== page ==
Case In Point
For the purpose of proposing a settlement of rule violations alleged by the Financial Industry Regulatory Authority ("FINRA"), without admitting or denying the findings, prior to a regulatory hearing, and without an adjudication of any issue, James Calder submitted a Letter of Acceptance, Waiver and Consent ("AWC"), which FINRA accepted. In the Matter of James Calder, Respondent (AWC 2016048601901, February 2, 2017).
The AWC asserts that Calder was first registered in 1999 and by 2002, he was associated with FINRA member firm Raymond James Financial Services, Inc. The AWC asserts that Calder had no prior relevant disciplinary history.
Life Settlement Contracts
During the period from April 2010 to June 2010, Calder failed to comply with NASD Rule 3030 and FINRA Rule 2010 in that he engaged in an undisclosed outside business activity by participating in the sale of life settlement contracts offered by Life Partners, Inc. to Raymond James customers after the firm had expressly denied his request to participate in such activity.
What is a life settlement?
In a "life settlement" transaction, a life insurance policy owner sells his or her policy to an investor in exchange for a lump sum payment. The amount of the payment from the investor to the policy owner is generally less than the death benefit on the policy, but more than its cash surrender value. The dollar amount offered by the investor usually takes into account the insured's life expectancy (age and health) and the terms and conditions of the insurance policy.
Why would a policy owner wish to sell a life insurance policy?
Due to changed family or other circumstances, a life insurance policy owner may no longer need the insurance provided by the policy. A spouse may have died, children may have grown up, or a company with life insurance on a key officer may have been sold or gone out of business. Other policy owners may have difficulty making premium payments or simply need cash. In such circumstances, many policy owners surrender their policies or let their policies lapse by ceasing to make premium payments. Selling a policy to an investor may be another alternative. Such sales may be made through life settlement brokers who charge commissions.
The AWC alleges that in July 2007, Calder had requested permission from Raymond James to sell Life Partners life settlement investments, but the firm expressly denied his request.
The AWC further asserts that:
In 2009, Calder's wife, who was school teacher by profession and had no prior experience in the securities or insurance industries, became licensed by Life Partners to sell its life settlement products.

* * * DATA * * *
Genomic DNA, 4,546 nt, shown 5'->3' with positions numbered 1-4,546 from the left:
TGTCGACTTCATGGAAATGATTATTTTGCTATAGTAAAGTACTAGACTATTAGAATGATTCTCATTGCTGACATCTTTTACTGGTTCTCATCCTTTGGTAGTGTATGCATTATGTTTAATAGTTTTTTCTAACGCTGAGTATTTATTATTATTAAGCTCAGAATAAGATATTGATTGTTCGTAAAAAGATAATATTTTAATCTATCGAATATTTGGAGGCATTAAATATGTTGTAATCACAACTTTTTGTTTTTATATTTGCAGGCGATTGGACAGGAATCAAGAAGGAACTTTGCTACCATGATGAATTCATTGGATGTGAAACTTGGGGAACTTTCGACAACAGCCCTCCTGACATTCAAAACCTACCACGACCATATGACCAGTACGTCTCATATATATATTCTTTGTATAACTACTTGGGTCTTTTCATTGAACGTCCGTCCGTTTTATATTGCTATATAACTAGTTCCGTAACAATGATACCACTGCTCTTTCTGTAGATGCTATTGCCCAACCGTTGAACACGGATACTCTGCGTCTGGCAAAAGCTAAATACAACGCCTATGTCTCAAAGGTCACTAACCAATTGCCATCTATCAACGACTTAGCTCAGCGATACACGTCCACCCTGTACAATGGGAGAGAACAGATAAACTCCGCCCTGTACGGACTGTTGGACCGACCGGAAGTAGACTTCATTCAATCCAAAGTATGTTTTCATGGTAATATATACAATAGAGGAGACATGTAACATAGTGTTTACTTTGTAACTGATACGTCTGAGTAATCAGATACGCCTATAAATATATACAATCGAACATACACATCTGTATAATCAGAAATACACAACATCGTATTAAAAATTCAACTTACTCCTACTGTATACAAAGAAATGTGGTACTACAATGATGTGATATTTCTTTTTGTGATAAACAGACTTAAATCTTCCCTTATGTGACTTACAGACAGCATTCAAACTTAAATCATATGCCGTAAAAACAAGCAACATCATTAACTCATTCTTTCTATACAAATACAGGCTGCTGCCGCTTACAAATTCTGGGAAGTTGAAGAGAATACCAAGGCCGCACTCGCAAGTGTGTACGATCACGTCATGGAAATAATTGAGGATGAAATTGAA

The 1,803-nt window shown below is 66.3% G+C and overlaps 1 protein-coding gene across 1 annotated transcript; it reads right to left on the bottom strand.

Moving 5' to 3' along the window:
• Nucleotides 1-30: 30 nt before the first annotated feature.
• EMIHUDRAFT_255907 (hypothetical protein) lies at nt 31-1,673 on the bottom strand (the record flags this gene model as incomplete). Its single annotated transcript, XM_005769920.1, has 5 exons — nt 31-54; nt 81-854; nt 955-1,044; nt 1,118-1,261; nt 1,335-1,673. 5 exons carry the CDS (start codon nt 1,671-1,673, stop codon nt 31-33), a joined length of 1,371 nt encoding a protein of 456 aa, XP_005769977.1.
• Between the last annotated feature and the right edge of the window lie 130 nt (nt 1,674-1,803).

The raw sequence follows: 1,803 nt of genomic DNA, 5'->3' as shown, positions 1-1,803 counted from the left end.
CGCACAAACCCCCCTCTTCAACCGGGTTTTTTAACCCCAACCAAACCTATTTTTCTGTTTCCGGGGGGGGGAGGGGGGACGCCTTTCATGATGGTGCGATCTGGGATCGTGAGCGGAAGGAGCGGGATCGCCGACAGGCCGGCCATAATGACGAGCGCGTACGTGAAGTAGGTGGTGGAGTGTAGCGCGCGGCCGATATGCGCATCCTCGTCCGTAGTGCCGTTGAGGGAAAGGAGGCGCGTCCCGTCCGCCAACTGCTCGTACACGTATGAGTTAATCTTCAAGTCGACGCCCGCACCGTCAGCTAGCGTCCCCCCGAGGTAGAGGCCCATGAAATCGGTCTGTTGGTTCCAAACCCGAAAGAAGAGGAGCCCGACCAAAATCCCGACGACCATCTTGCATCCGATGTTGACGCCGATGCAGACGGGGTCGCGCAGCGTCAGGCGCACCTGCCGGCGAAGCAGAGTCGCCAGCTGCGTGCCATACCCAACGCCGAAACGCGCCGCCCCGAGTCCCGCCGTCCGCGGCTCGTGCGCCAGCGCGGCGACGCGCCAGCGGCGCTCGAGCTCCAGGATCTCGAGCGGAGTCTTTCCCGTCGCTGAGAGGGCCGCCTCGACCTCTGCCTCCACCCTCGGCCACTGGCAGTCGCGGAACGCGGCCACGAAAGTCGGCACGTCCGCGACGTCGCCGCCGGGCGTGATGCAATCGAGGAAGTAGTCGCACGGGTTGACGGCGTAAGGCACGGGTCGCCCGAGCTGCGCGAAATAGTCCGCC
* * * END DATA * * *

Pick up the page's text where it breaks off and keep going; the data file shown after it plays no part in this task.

What Part of "NO" Didn't You Get?
During the relevant time from April 2010 to June 2010, Calder allegedly sold life settlement contracts offered by Life Partners to at least four Raymond James customers despite the firm's prior denial of approval for said sales. As explained in the AWC:
[C]alder recommended life settlement investments to the customers, and when they expressed interest in investing, Calder referred them to his wife to make their investments. Calder further facilitated the customers' investments by answering their questions about life settlement investments and providing them with the necessary paperwork to make the investments. The four customers dealt exclusively with Calder, not his wife, in connection with making their Life Partner life settlement investments. During the relevant time period, Life Partners deposited $8,925 in commission payments for life settlement sales into the joint bank account of Calder and his wife.
The AWC asserts that on February 22, 2015, Calder was:
permitted to resign during Raymond James' internal investigation of his involvement in "selling life settlement to clients."
FINRA deemed Calder's conduct to constitute violations of NASD Rule 3030 and FINRA Rule 2010. In accordance with the terms of the AWC, FINRA imposed upon Calder a $15,000 fine and a six-month suspension from association with any FINRA member firm in any capacity.
Bill Singer's Comment
A nice, tight FINRA AWC with sufficient content and context to make it both intelligible and compelling.
As of March 9, 2017, Calder's BrokerCheck record discloses under the heading "Customer Dispute - Settled," that Raymond James reported its receipt of a customer complaint on January 15, 2016, seeking $120,000 in damages based upon allegations that:
Violation of Federal Securities Laws, Violation of the Texas Deceptive Trade Practices - Consumer Protection Act, Violation of the Texas Securities Act, Breach of Contract, Common Law Fraud, Breach of Fiduciary Duty, Negligence and Gross Negligence.
The firm characterized the matter as involving "Selling Away." Raymond James reported that the matter settled for $75,000 on April 19, 2016, and that Calder contributed the full amount of the financial settlement.